Detroit — All too often racist police get away with murder. Brutal physical assaults against people of color go unpunished. Rarely are violent police charged for the crimes they commit, and in most cases they don’t even lose their jobs.
Instead, the victims are treated as perpetrators. That’s what happened to Floyd Dent, a 57-year-old African-American Ford worker whose near-murder outside Detroit was seen by millions on video. Their own crimes apparent, cops then concocted evidence to charge Dent with assault, resisting arrest and drug possession.
Now that Black Lives Matter has emerged as a powerful, growing movement that won’t back down, the masses in the streets are scoring a few — far too few — victories.
Floyd Dent won a small but significant victory against systemic racism in Inkster, Mich., possibly one with historic ramifications, when the state took action against the police.
William “Robocop” Melendez, who was seen punching Floyd Dent repeatedly after a traffic stop, was charged by Wayne County Prosecutor Kym Worthy with one count of assault and one of abuse of a prisoner. These two charges combined carry a maximum 15-year sentence. Before the charges were announced, Melendez was fired by the city of Inkster, where the beating took place. After Worthy’s announcement, Highland Park, where he worked part-time, also relieved him of his duties.
Why Melendez is ‘Robocop’
The actions taken against Melendez are long overdue. He earned the nickname Robocop during a long, sordid career on Detroit’s force. That’s where his modus operandi was to brutalize and terrorize and then plant “evidence” on and write phony reports about his victims.
Melendez fatally shot two African-American men. He finally resigned for filing false documentation after his propensity to lie became scandalous. Nevertheless, Inkster and Highland Park, two majority-Black suburbs of Detroit, hired this brutal cop.
Soon after the charges against Melendez were announced, Inkster Police Chief Vicki Yost resigned. Like 80 percent of Inkster police, Yost is white. Inkster’s population is 75 percent Black. Before she became Inkster’s top cop, Yost too had a racist reputation in Detroit, where she had testified on behalf of her partner after he killed an unarmed man.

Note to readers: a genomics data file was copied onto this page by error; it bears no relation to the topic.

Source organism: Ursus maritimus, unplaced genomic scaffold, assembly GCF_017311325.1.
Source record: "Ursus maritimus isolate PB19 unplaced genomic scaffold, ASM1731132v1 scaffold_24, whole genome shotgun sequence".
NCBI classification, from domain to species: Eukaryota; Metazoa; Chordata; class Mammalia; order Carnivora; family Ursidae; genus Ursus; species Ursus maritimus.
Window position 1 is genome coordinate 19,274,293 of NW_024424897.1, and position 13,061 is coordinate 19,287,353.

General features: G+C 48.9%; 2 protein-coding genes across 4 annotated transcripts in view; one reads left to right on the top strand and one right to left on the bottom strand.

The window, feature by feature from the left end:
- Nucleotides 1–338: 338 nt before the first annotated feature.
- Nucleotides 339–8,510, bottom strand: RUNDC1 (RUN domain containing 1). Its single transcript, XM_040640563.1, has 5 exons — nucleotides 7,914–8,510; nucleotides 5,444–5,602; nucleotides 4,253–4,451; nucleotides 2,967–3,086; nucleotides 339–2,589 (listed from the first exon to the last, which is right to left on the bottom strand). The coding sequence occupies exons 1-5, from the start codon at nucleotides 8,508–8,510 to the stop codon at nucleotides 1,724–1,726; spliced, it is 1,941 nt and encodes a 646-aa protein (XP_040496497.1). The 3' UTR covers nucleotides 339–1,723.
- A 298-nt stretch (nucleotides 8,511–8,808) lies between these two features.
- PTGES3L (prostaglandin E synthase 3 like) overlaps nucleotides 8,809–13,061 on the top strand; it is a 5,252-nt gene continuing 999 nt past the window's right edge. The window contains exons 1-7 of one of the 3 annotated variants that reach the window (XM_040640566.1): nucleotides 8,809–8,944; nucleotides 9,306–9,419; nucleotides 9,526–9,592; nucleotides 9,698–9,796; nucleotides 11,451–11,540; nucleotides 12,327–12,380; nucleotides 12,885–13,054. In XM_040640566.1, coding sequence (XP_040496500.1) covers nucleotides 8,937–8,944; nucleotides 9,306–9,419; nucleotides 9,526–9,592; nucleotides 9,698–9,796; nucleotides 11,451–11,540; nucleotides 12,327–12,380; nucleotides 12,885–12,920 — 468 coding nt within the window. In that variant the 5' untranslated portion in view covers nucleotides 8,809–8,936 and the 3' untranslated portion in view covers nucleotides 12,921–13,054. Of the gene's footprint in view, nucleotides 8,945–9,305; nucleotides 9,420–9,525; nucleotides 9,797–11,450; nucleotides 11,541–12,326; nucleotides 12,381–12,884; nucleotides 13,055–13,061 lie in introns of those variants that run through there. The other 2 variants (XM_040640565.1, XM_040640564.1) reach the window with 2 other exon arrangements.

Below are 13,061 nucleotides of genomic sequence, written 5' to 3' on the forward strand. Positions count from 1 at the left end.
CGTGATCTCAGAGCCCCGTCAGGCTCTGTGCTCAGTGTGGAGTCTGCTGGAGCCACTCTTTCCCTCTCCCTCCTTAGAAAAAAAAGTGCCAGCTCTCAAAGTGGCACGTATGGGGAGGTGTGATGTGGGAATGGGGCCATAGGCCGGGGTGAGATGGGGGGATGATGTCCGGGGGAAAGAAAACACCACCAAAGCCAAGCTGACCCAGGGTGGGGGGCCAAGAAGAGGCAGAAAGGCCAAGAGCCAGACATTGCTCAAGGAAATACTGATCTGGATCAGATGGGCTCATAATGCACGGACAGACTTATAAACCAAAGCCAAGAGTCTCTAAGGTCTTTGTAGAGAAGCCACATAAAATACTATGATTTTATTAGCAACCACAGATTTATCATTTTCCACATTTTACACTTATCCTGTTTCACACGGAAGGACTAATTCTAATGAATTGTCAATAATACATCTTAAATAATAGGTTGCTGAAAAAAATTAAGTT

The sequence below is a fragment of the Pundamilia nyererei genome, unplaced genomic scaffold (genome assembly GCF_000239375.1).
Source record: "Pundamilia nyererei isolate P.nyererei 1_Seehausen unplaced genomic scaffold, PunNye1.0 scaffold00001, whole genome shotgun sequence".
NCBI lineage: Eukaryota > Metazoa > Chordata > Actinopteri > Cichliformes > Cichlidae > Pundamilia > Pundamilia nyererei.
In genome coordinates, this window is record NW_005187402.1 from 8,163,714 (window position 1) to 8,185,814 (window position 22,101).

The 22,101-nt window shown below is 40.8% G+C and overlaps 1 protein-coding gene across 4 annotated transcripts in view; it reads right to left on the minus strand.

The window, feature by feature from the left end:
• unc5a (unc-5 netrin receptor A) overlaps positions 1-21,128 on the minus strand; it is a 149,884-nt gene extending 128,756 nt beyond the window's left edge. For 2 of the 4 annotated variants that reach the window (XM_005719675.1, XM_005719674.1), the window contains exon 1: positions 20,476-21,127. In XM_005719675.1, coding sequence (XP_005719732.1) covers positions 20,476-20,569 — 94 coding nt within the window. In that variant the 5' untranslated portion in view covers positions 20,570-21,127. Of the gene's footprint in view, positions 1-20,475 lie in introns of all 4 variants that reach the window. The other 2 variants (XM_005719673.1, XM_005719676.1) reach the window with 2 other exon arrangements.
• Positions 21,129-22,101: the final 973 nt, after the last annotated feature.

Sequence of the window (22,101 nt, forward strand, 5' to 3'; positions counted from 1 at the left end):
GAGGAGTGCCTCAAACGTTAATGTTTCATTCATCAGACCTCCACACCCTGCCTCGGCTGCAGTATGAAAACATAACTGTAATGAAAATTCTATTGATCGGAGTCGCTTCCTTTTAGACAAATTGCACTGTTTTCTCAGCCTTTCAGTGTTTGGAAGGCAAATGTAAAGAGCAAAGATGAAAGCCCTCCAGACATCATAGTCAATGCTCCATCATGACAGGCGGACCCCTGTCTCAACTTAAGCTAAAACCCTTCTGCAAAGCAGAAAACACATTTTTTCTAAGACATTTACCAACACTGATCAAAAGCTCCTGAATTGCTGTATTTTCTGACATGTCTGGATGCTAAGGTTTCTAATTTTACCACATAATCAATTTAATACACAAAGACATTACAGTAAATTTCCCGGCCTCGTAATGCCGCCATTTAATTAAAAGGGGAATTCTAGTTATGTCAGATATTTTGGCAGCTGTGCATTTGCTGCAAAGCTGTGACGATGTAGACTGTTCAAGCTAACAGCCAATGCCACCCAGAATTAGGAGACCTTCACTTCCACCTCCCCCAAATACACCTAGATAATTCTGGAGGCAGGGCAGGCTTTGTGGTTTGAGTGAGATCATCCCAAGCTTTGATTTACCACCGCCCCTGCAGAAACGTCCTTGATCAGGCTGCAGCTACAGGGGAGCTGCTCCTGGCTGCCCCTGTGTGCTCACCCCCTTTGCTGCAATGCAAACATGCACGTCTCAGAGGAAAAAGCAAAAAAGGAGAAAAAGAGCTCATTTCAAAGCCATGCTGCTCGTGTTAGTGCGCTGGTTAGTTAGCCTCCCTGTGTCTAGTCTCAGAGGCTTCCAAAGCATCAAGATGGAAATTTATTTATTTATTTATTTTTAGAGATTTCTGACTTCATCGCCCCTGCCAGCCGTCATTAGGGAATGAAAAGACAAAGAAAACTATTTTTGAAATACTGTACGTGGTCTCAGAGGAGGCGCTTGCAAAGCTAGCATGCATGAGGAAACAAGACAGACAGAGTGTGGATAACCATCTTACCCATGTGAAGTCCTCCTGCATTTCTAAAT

The phony drug charges against Dent have now been dropped. A month earlier a judge dropped the other charges after seeing the video. Dent and attorney Greg Rohl are not satisfied with this victory, however, which was only won after hundreds demonstrated and packed the courtroom. Rohl wants the eight white cops who witnessed and participated in the horrific assault to also be charged.
The systemic racism of Inkster and Henry Ford
Inkster’s very existence is rooted in racism. In 1917 the Ford Motor Company began construction of the gargantuan River Rouge complex in Dearborn, Mich., where Ford moved its world headquarters soon thereafter. Dearborn was off-limits to Black people, including the many who found jobs at the Rouge plant.
Henry Ford promoted segregation by financing the growth and development of adjoining Inkster. Black autoworkers were able to purchase affordable homes, enjoy good city services and live close to the plant. Yet Ford’s “benevolence” was illusory; Black workers were paid $4 a day during the Depression, but $3 were deducted to fund Inkster’s expansion.
The Rouge plant itself once employed 100,000 workers, but now there are just over 50,000 hourly Ford workers in the whole country. Plant closings and the elimination of jobs through technology have impoverished Inkster. The state of Michigan seized financial control of the city and dissolved its school district.
Police brutality is a huge issue in Inkster. After the Dent case became public, attorney Rohl received over 20 calls alleging mistreatment by the city’s cops. An April 3 march supporting Dent also demanded “Justice for Inkster.”
Orville Hubbard, Dearborn’s mayor from 1948-78, was known during his tenure as the most segregationist mayor north of the Mason-Dixon line. Everyone knew his slogan, “Keep Dearborn clean,” really meant keep Dearborn segregated. Today the population of Dearborn is still less than 5 percent African American.
However, 40 percent of Dearborn residents are of Middle Eastern descent. The Council on American-Islamic Relations and the anti-Islamophobia group Take on Hate sponsored the April 3 march. A contingent of several dozen Arab youth followed the banner of Take on Hate to show solidarity with Dent.